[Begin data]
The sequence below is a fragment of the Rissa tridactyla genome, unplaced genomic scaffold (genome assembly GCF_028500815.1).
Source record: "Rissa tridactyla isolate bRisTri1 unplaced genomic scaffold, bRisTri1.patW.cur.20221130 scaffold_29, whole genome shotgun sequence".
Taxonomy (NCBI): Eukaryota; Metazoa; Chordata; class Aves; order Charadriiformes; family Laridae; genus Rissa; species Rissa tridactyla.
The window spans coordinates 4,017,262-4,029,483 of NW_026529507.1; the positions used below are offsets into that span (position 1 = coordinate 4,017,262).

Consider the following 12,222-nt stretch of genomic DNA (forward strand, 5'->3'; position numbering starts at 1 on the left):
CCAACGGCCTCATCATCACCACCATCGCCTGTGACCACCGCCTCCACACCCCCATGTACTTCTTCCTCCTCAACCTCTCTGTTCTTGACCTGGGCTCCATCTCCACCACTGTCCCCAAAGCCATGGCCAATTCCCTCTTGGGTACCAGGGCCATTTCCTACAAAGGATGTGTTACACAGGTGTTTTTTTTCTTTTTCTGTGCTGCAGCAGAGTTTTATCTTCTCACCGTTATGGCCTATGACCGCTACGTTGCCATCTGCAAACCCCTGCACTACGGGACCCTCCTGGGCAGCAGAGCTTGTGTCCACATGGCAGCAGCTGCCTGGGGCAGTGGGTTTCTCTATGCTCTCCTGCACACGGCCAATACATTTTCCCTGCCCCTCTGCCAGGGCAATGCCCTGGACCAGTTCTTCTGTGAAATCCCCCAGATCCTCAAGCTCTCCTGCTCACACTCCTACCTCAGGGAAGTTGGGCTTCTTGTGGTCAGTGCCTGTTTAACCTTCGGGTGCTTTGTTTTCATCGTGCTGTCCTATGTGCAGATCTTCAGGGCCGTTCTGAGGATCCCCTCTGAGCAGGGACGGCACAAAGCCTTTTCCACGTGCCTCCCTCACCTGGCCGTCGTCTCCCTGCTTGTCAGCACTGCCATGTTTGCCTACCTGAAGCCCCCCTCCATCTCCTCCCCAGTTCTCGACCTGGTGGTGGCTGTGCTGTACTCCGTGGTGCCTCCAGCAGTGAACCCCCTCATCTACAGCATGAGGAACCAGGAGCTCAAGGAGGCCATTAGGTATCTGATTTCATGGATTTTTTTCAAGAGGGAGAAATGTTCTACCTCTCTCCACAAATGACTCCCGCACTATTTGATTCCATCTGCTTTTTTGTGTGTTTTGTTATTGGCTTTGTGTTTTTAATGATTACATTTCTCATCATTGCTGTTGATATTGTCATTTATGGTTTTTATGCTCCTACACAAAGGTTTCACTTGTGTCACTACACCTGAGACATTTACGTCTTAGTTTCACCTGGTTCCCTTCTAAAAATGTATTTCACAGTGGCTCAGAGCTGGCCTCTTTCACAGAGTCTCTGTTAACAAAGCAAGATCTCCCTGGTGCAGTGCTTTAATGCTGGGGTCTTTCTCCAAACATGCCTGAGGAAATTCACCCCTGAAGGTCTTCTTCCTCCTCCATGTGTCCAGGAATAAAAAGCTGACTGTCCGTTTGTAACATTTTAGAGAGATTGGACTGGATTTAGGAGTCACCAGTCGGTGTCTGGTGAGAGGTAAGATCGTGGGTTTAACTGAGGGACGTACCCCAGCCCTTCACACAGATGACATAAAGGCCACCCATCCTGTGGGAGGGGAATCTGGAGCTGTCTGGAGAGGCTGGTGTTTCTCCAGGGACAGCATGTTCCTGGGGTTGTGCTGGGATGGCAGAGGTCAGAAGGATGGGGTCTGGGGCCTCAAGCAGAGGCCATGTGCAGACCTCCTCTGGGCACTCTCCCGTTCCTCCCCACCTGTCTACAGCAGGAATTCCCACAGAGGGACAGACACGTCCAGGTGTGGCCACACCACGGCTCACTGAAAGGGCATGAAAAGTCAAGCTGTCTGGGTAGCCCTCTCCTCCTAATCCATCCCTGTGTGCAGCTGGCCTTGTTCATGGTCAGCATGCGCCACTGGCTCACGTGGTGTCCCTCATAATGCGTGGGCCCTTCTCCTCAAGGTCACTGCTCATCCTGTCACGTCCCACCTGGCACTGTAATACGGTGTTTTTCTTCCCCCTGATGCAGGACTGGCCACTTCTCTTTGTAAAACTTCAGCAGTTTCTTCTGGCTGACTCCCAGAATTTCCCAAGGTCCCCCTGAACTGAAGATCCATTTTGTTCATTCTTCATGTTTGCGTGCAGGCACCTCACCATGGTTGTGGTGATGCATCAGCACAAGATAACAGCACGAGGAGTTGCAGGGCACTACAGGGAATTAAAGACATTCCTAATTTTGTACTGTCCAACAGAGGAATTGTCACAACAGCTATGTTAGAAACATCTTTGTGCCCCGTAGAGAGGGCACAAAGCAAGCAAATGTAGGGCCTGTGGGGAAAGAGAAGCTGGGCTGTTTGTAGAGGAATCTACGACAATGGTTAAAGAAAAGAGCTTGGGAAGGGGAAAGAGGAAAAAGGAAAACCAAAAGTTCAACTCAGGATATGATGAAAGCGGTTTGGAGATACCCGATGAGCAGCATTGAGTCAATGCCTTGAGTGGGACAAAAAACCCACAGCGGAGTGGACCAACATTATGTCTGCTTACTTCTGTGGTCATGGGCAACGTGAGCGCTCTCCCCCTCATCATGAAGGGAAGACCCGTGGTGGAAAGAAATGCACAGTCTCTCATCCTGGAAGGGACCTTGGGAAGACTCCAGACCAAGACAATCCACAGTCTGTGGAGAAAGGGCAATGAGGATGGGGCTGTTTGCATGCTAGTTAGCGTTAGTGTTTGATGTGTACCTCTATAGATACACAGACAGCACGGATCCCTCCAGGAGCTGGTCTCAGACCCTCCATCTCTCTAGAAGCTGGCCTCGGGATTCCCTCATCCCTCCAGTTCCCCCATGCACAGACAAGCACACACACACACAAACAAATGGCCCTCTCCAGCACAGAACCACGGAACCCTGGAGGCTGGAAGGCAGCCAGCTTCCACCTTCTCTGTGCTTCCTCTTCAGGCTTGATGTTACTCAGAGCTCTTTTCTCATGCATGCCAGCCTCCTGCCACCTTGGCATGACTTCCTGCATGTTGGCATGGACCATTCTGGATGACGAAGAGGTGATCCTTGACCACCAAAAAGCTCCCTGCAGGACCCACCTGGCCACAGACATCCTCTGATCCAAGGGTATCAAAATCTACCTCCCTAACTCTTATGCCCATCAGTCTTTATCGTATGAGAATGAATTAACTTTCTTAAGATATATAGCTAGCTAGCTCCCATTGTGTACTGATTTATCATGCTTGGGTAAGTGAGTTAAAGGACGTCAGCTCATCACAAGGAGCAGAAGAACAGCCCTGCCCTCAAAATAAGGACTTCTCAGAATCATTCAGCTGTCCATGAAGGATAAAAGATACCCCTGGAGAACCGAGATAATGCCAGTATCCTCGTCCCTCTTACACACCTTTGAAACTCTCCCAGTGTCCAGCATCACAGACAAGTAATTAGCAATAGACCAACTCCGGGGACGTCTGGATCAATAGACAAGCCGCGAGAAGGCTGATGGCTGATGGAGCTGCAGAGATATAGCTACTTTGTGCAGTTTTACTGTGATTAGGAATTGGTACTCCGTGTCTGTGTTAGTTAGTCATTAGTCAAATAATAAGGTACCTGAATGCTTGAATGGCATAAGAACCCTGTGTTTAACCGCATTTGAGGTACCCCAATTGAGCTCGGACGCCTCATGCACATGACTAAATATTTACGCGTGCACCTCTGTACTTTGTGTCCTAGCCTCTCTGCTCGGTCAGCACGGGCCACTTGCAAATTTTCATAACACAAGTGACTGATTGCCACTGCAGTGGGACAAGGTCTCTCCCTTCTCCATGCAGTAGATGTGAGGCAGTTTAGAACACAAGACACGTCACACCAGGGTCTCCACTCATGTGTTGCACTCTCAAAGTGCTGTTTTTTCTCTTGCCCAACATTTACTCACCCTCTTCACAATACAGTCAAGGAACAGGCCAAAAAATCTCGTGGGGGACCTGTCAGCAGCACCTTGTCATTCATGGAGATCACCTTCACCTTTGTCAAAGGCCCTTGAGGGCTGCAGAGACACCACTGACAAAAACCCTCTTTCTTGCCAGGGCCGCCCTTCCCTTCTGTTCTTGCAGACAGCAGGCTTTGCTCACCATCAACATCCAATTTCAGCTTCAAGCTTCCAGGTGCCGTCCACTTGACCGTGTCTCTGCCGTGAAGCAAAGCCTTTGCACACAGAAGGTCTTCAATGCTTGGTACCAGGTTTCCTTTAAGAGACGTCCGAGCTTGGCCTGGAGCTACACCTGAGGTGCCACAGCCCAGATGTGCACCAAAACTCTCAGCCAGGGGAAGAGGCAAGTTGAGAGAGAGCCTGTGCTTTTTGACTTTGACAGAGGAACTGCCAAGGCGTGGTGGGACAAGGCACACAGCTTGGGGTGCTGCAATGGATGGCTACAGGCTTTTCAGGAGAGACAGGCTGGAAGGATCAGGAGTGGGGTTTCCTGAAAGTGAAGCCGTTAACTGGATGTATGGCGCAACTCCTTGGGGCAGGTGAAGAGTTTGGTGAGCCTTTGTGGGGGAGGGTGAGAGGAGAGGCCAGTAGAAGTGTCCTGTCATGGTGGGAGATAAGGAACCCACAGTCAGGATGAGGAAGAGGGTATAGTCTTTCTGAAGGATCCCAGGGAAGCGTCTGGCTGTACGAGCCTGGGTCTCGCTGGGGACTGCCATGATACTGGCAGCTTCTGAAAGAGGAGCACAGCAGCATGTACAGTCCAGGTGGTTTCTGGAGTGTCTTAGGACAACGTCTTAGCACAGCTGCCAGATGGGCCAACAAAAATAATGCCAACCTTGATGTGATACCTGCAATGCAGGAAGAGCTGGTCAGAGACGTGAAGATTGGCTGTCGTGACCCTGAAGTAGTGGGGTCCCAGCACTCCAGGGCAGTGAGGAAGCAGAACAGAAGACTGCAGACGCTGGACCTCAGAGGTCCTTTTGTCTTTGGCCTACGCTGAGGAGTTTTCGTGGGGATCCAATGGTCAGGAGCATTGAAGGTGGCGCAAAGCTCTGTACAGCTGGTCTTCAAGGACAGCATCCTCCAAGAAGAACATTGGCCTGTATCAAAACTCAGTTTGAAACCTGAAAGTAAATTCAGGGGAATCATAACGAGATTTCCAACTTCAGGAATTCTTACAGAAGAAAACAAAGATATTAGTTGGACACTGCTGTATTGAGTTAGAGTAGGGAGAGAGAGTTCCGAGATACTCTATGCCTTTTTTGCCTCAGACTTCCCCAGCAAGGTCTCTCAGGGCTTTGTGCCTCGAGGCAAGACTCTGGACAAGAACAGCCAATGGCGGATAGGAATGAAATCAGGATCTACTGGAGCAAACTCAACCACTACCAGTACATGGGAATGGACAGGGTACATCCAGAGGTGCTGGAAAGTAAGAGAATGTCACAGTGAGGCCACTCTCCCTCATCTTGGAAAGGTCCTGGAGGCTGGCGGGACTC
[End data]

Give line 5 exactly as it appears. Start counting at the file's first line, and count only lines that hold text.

Consider the following 12,222-nt stretch of genomic DNA (forward strand, 5'->3'; position numbering starts at 1 on the left):